By Beth Levine
So stressed you could scream? This simple strategy can take you from panic to
peace in a single phrase.
We all know what it's like to be on the brink of losing it. Overstuffed
schedules, the competing demands of family and work, the sting of setbacks and
disappointments, and the trauma of a troubled economy can gang up to push us
near the edge of the ledge. But a surprisingly easy and effective technique can
help us avert meltdown. Repeating a positive, personal phrase — a meaningful
CBT can help you notice thoughts that make you feel bad. You learn to stop these thoughts and replace them with helpful ones.
An example might be repeating a put-down to yourself. Or you may focus on one small criticism from your boss, while forgetting the good comments. With CBT, you learn ways to change these thoughts, so you feel better about yourself.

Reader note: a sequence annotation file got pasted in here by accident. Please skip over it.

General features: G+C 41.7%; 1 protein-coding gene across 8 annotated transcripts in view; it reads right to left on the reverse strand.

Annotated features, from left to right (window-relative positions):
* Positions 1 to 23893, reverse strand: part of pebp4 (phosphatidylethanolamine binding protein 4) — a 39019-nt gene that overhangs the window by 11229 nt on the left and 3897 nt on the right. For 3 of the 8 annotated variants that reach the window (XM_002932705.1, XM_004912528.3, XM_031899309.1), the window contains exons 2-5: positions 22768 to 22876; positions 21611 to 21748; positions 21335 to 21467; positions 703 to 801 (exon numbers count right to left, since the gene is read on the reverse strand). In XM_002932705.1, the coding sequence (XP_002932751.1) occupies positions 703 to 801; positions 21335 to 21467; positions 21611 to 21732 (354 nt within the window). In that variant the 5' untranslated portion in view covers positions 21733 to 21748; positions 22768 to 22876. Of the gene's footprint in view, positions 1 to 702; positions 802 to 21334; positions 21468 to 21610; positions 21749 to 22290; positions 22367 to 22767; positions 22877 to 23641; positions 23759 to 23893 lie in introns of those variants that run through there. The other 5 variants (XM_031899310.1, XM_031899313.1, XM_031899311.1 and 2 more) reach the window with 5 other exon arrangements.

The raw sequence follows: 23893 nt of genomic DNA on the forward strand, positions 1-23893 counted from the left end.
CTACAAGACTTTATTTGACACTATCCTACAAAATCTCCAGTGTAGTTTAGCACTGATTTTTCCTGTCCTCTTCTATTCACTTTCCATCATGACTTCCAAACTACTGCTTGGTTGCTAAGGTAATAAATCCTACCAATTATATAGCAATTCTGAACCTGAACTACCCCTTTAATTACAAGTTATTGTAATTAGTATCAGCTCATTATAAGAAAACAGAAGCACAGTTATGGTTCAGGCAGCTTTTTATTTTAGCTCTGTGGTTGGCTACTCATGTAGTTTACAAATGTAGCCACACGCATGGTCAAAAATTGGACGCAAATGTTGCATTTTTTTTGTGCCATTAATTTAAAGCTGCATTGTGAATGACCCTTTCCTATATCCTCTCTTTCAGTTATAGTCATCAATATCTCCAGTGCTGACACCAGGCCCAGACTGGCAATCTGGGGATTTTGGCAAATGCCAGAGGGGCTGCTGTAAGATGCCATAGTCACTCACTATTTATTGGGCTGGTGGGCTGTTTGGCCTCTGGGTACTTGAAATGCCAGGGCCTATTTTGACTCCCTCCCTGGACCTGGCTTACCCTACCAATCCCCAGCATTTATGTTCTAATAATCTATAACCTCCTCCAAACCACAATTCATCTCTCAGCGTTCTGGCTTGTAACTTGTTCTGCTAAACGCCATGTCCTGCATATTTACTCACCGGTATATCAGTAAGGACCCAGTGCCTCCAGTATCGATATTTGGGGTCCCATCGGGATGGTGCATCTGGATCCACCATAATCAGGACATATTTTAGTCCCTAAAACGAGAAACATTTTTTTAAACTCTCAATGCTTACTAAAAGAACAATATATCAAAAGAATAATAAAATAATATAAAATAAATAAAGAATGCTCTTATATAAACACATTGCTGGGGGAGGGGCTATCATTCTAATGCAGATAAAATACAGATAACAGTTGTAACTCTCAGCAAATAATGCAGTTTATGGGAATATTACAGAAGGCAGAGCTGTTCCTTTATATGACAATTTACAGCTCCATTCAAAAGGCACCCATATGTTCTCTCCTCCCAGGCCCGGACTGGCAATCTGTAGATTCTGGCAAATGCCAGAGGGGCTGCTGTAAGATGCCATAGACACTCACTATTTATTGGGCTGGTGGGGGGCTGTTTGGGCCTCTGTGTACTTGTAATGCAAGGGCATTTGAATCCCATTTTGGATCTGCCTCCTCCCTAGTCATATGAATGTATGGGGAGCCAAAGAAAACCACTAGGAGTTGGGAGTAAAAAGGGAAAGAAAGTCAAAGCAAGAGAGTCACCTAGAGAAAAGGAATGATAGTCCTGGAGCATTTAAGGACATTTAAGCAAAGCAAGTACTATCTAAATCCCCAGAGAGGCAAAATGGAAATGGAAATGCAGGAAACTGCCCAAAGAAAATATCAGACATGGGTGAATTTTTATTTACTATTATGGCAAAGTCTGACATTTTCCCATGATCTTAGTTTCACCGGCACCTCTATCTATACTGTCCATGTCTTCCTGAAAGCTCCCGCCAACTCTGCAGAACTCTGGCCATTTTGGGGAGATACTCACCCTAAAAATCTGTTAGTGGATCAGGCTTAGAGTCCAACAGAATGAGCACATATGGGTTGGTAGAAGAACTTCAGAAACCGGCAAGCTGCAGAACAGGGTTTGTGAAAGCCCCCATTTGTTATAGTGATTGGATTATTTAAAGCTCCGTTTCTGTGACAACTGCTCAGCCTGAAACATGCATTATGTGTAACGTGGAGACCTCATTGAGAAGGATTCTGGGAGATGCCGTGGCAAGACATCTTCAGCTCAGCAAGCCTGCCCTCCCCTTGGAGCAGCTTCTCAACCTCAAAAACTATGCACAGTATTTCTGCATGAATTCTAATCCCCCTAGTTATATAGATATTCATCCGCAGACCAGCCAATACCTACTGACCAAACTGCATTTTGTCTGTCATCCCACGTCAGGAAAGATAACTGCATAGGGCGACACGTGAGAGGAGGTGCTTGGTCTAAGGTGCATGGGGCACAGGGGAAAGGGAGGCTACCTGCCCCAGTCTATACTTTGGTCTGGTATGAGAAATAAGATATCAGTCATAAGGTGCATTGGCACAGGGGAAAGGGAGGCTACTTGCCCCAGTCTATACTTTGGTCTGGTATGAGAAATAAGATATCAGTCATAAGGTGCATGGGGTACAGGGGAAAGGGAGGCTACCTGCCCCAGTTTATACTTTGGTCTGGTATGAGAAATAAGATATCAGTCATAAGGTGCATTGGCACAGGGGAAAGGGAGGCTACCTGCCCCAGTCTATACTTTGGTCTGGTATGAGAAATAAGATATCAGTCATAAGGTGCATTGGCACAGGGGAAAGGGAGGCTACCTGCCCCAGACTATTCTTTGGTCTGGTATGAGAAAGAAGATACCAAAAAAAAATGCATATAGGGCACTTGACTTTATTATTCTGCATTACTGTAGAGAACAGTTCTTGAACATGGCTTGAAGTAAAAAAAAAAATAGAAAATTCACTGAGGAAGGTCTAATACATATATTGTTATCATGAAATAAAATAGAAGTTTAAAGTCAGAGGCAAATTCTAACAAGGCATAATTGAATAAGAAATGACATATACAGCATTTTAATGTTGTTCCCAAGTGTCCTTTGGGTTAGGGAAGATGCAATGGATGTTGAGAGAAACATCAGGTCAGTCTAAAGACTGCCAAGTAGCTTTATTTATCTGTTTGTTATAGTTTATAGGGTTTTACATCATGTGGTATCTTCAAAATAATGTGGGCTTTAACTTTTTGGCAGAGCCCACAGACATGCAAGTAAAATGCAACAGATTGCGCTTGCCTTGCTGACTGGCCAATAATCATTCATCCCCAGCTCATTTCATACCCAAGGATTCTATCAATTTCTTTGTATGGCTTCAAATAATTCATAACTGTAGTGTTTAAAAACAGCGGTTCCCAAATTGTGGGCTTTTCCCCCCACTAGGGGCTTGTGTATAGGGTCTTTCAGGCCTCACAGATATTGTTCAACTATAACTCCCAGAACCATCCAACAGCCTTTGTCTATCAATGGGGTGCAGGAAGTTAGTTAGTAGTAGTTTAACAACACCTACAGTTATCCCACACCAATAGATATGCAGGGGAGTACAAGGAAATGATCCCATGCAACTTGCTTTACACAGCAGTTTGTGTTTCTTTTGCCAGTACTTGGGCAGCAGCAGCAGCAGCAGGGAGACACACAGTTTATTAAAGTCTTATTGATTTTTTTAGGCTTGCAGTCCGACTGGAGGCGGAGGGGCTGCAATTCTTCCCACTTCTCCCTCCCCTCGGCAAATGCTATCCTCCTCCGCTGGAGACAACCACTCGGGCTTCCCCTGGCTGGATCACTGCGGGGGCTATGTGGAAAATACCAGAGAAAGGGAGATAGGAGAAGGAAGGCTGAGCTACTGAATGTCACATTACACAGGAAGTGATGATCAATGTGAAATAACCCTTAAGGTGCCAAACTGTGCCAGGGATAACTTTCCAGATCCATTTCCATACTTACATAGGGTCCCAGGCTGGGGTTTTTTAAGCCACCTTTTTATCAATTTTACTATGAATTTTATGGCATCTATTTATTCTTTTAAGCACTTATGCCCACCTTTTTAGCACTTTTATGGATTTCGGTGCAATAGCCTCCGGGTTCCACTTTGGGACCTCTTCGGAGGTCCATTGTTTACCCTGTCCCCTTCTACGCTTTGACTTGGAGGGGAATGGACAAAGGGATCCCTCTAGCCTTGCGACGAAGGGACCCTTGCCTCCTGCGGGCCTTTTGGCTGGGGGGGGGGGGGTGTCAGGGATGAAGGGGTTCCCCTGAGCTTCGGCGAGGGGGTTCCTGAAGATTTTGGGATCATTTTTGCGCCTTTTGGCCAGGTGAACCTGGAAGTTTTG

Doing things that help you stay positive is another part of CBT. For example, you might visit friends more or make a schedule to help manage your time. Relieving stress or getting plenty of sleep can help too.
Working with a counselor
You might choose to work with a counselor. A counselor can help you learn to use CBT. Ask your doctor, family, or friends if they can recommend someone.
Before choosing a counselor, call ahead of time for a short interview. You can ask the counselor if he or she has training in CBT and uses it often. Choose someone you feel comfortable with. Get more tips on finding a counselor.